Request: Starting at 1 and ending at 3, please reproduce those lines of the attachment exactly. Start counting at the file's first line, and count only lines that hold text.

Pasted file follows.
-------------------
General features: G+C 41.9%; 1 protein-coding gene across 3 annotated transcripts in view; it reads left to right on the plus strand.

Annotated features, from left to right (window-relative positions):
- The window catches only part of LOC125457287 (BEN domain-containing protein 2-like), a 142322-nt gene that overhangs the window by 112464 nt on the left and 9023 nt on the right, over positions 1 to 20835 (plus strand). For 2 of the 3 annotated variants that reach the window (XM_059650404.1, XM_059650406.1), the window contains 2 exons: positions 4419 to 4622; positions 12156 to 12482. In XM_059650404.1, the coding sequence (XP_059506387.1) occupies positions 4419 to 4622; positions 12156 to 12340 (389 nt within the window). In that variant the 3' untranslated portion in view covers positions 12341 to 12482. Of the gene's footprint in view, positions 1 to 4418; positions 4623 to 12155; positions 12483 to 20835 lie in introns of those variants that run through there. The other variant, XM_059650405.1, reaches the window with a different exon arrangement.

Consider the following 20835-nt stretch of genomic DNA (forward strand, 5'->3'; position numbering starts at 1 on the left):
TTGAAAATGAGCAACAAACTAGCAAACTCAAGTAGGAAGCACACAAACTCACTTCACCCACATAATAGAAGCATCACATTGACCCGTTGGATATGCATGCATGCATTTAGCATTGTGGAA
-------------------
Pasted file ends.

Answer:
General features: G+C 41.9%; 1 protein-coding gene across 3 annotated transcripts in view; it reads left to right on the plus strand.

Annotated features, from left to right (window-relative positions):
- The window catches only part of LOC125457287 (BEN domain-containing protein 2-like), a 142322-nt gene that overhangs the window by 112464 nt on the left and 9023 nt on the right, over positions 1 to 20835 (plus strand). For 2 of the 3 annotated variants that reach the window (XM_059650404.1, XM_059650406.1), the window contains 2 exons: positions 4419 to 4622; positions 12156 to 12482. In XM_059650404.1, the coding sequence (XP_059506387.1) occupies positions 4419 to 4622; positions 12156 to 12340 (389 nt within the window). In that variant the 3' untranslated portion in view covers positions 12341 to 12482. Of the gene's footprint in view, positions 1 to 4418; positions 4623 to 12155; positions 12483 to 20835 lie in introns of those variants that run through there. The other variant, XM_059650405.1, reaches the window with a different exon arrangement.